Apology, it is exactly what the Police should have done after the fatal shooting of 15-year old Amirulrashid Amzah.Not be on the defensive and used bullying tactic to try snuff public outcry.
In my posting "Sorry, Is A Word Never Said Wrong" I epitomized first step the Police should have taken was to apologise to the boy's family for the fatal mistake. Saying sorry does not mean admitting liability which I reckon was the reason the Police refused to do.
The police should seriously consider employing a spokesman or spokesperson who is well-trained in people's skills and public relation.With a spokesman, mistakes made at his level, could be corrected later by the police top brass.
Whether the policeman responsible for the shooting is guilty of homicide is for the court to decide, neither the police nor the public.
Neville Spykerman of Malaysian Insider has given a good sequential actions that the Police should have taken after the tragic shooting.
Below is his take on what should have been done that would have saved the police the public hostility and odium.
Aminulrasyid and the police public relations disaster — Neville Spykerman
MAY 11 — The fatal shooting of Aminulrasyid Amzah is fast becoming a public relations disaster case-study-cum-manual for the police on how not to handle a crisis.
The manual for the brass should start with;
— Acknowledging mistakes from the word go
The 14-year-old schoolboy was shot dead in the back of the head. Pointing out that Aminulrasyid was out joyriding in his sister’s car is not going to mitigate the gravity of the tragedy or the culpability of the police.
Instead of issuing a sincere apology to the family for their loss, the police went on a public relations offensive. First by claiming they acted in self defence because the dead boy had attempted to reverse into them when the shots were fire and secondly that a parang was found in the car.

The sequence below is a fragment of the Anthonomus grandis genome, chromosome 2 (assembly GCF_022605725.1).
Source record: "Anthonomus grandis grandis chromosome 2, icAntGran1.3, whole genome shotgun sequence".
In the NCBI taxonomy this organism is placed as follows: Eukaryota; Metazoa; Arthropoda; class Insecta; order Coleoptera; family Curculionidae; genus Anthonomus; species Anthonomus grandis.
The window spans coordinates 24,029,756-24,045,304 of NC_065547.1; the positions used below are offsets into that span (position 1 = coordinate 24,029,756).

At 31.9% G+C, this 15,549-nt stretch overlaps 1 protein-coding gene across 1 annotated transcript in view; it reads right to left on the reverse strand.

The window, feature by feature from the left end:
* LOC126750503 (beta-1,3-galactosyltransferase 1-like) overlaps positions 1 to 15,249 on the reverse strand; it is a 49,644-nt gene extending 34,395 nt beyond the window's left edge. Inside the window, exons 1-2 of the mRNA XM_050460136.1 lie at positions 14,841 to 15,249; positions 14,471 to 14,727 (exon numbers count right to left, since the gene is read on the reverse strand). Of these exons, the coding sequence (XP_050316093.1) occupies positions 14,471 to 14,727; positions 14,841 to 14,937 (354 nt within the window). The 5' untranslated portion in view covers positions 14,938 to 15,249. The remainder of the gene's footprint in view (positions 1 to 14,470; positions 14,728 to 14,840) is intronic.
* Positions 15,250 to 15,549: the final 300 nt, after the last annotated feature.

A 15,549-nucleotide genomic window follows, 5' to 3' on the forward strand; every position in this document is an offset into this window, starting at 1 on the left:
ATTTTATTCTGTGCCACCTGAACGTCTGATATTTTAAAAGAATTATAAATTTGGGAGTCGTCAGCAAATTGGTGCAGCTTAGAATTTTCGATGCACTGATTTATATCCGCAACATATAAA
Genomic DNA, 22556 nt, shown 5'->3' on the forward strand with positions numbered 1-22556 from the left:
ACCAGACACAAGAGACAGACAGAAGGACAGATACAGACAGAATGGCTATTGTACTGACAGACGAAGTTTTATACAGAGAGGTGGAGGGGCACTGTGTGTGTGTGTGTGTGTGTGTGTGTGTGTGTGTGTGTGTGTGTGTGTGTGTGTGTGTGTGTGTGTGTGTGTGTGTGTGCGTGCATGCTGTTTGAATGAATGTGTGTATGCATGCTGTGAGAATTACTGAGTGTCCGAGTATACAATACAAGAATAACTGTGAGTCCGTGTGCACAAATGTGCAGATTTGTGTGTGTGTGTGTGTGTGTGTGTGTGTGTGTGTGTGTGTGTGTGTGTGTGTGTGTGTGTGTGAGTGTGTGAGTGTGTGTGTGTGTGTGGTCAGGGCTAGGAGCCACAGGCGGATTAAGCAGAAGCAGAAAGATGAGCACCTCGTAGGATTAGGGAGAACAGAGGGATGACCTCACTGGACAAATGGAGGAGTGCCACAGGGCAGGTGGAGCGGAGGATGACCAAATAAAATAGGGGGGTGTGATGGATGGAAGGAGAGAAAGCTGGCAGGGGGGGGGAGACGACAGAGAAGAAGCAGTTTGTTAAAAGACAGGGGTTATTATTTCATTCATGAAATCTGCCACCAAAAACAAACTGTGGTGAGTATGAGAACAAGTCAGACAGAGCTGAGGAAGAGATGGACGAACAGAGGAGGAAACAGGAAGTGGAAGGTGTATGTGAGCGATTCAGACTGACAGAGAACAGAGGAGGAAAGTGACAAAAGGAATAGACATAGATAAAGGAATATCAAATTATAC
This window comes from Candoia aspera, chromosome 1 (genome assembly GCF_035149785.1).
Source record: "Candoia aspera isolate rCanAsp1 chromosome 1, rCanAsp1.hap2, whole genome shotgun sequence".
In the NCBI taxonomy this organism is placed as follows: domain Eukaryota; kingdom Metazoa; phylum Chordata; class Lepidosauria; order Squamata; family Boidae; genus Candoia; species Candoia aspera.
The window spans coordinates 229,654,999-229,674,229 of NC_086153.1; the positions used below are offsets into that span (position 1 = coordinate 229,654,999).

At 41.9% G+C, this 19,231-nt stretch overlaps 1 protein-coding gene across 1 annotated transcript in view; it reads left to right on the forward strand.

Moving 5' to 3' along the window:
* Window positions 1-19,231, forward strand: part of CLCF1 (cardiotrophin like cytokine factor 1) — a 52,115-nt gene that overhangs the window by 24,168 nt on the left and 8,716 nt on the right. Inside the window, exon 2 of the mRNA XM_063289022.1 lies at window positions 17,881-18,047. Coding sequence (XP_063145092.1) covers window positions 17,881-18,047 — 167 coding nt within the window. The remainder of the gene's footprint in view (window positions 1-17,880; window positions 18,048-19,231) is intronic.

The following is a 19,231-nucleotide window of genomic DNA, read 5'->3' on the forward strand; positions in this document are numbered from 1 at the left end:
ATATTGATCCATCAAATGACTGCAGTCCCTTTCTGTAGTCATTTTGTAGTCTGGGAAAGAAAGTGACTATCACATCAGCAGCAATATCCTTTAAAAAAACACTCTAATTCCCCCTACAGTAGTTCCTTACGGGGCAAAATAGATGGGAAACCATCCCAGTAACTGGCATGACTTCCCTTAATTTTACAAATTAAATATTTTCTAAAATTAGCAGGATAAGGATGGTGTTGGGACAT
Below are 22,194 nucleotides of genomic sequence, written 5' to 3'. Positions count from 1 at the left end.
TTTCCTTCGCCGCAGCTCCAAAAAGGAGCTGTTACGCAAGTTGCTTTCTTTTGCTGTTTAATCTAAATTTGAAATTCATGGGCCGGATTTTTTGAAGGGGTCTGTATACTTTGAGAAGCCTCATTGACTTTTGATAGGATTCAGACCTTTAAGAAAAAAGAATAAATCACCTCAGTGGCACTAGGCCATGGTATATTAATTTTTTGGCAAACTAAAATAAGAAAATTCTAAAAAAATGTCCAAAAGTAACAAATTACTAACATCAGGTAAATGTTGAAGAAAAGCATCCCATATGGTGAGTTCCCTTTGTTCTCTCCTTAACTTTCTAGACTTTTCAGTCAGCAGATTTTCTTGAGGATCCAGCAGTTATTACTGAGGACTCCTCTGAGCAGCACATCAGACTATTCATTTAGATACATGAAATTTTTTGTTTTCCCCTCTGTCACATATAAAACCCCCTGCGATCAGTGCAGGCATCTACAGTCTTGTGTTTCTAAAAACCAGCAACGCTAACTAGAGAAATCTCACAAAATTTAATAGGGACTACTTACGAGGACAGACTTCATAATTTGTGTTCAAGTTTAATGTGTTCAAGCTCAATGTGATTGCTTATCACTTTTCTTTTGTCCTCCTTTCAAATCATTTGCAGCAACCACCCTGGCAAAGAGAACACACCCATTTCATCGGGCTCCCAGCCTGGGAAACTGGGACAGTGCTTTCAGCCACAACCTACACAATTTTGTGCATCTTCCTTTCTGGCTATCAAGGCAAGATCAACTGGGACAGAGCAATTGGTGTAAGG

— Avoid demonising the victim
To add salt to the wounds of his family — Aminulrasyid and 15-year-old Azamuddin Omar, who was in the car with him, were initially labelled as criminals.
No efforts have been made by police to clear their names to the dismay of their families.
— Handling the expected public backlash professionally
Did the police really expect the public, media and politicians to lay back and swallow the “official version” of what transpired in the early morning of April 26?
Public outrage was only to be expected.
But again police decided the best defence is to go on the offence.
They issued what DAP’s Lim Kit Siang described as a “ham-fisted and unwarranted warning to politicians and public not to make statements or to speculate on the incident because it would further undermine public confidence in police integrity and professionalism”.
— Avoid portraying the police as the real victims in the tragedy
Tan Sri Musa Hassan threat “to call his men off the streets, if that is what the people want” following the public backlash was both self defeating besides portraying the cops as bullies who are unable to accept criticism.
The Inspector-General of Police demonstrated his inability to empathise with grief of the victim’s family and widespread public anger.
— Keeping the family informed
Is it really so difficult for the police to pick up the phone and inform Aminulrasyid’s family about the developments of the case?
Did it not cross the minds of police that they owed the family that much?
Or did they think it’s sufficient for Aminulrasyid’s family to learn that a police corporal was charged in court yesterday for his death by reading about it the press?
The death of Aminulrasyid is and will continue to be a stain on the uniforms of the men-in-blue as long as they choose to repeat these mistakes.
* Neville Spykerman is a senior reporter with The Malaysian Insider.Now, that the police have identified the policeman and let justice to take its course, the public should stop making an issue out of it.
Let justice takes its course.